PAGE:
NCD Letter to CBO on reliance on the QALY to estimate budgetary scoring

From National Council on Disability: For Complete Post, Click Here…

As Chairman of the National Council on Disability (NCD), I write to express concerns about the Congressional Budget Office’s (CBO) reliance on the quality-adjusted life year (QALY) to estimate the budgetary effects of H.R.3, the Elijah E. Cummings Lower Drug Costs Now Act.[1]

We are troubled that although CBO recognized that concerns have been raised about the discriminatory design and impact of the QALY, it described the discrimination as “potential,” and opted to utilize it because it was “the best available to CBO and is consistent with the approach taken by many countries to negotiate drug prices.”[2] This makes light of the fact that the QALY assigns a lower value to the lives of people with disabilities and chronic illnesses. It also ignores the fact that countries that rely on the QALY to set drug prices have restricted or denied patients with disabilities access to effective drugs used to treat chronic conditions and to breakthrough medications.

In 2019, NCD published, “Quality-Adjusted Life Years and the Devaluation of Life with a Disability,” describing the QALY methodology and its ethical and legal implications. NCD found sufficient evidence of the discriminatory effects of QALYs to warrant concern and recommend its prohibition. Our recommendation to prohibit the use of QALYs is based on issues raised by bioethicists, patient rights groups, and disability rights advocates; compelling arguments from prominent bioethicists condemning the use of QALYs; and the inability of patients in countries where QALYs are used to obtain coverage of medications for chronic illnesses.[3]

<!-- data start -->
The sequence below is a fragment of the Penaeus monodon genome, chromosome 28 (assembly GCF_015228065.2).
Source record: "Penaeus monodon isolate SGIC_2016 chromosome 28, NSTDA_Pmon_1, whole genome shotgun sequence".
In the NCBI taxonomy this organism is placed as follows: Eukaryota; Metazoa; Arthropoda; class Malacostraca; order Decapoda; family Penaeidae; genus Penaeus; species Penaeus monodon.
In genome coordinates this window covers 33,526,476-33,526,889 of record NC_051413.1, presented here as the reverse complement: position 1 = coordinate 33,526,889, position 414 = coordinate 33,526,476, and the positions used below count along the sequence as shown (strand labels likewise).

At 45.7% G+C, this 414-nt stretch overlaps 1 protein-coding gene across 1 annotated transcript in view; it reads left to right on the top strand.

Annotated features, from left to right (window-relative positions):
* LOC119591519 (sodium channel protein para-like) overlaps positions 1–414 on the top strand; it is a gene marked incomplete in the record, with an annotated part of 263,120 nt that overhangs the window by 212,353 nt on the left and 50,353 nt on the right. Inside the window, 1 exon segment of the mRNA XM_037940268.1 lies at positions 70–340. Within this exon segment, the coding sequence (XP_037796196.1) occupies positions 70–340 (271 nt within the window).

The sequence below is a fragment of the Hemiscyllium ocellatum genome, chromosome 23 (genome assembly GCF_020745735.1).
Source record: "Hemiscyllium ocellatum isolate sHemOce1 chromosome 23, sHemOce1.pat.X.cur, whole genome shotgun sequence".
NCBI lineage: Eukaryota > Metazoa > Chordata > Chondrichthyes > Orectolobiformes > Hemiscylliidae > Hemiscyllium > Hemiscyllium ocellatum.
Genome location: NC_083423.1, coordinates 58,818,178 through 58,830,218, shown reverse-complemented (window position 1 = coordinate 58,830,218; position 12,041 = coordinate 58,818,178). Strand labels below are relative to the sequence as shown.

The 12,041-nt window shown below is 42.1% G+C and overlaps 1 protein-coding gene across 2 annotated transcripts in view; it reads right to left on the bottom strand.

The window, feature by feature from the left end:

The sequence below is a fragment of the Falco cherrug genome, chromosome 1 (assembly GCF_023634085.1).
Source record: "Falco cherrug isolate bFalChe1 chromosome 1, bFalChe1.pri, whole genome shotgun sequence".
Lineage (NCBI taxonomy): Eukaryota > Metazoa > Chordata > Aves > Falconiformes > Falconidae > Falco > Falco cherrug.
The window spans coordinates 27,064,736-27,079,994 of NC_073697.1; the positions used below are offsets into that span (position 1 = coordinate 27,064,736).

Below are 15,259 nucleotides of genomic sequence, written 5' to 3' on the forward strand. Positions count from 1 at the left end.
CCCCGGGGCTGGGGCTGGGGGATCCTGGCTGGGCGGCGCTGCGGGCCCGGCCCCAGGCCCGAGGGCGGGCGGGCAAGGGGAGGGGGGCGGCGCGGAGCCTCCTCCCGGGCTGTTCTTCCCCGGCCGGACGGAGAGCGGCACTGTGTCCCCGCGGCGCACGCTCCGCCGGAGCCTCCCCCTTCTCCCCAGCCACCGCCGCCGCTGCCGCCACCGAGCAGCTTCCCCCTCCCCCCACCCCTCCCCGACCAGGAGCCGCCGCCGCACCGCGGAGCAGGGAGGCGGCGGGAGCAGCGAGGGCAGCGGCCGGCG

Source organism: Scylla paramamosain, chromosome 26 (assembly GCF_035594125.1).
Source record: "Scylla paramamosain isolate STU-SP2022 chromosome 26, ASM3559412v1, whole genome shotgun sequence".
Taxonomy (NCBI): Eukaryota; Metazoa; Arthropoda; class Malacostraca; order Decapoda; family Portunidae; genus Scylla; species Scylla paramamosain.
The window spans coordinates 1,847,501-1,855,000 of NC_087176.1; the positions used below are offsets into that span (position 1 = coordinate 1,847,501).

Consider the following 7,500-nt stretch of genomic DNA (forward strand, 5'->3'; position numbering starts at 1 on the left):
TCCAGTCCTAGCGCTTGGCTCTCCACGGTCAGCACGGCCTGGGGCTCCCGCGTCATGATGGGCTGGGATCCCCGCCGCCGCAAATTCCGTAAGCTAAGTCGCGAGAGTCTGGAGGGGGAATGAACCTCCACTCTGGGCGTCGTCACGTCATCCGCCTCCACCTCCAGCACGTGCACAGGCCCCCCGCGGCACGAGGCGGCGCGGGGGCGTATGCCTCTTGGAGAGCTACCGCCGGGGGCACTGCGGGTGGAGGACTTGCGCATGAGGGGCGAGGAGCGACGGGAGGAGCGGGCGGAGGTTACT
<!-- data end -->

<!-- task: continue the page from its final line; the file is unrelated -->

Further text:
In fact, the restricted access occurring in countries utilizing QALY-based cost effectiveness research raised concerns that its use in the U.S. would result in rationing care to seniors and people with disabilities, leading Congress to prohibit its use under the Affordable Care Act of 2010 (ACA).[4] The ACA prohibits the Patient-Centered Outcomes Research Institute (PCORI) from using the QALY or similar measure “that discounts the value of a life because of an individual’s disability as a threshold to establish what type of health care is cost effective or recommended.”[5] It also prohibits the Secretary of Health and Human Services from using the QALY, or similar measures, to determine coverage, reimbursement, or incentive programs under the Medicare program.[6]

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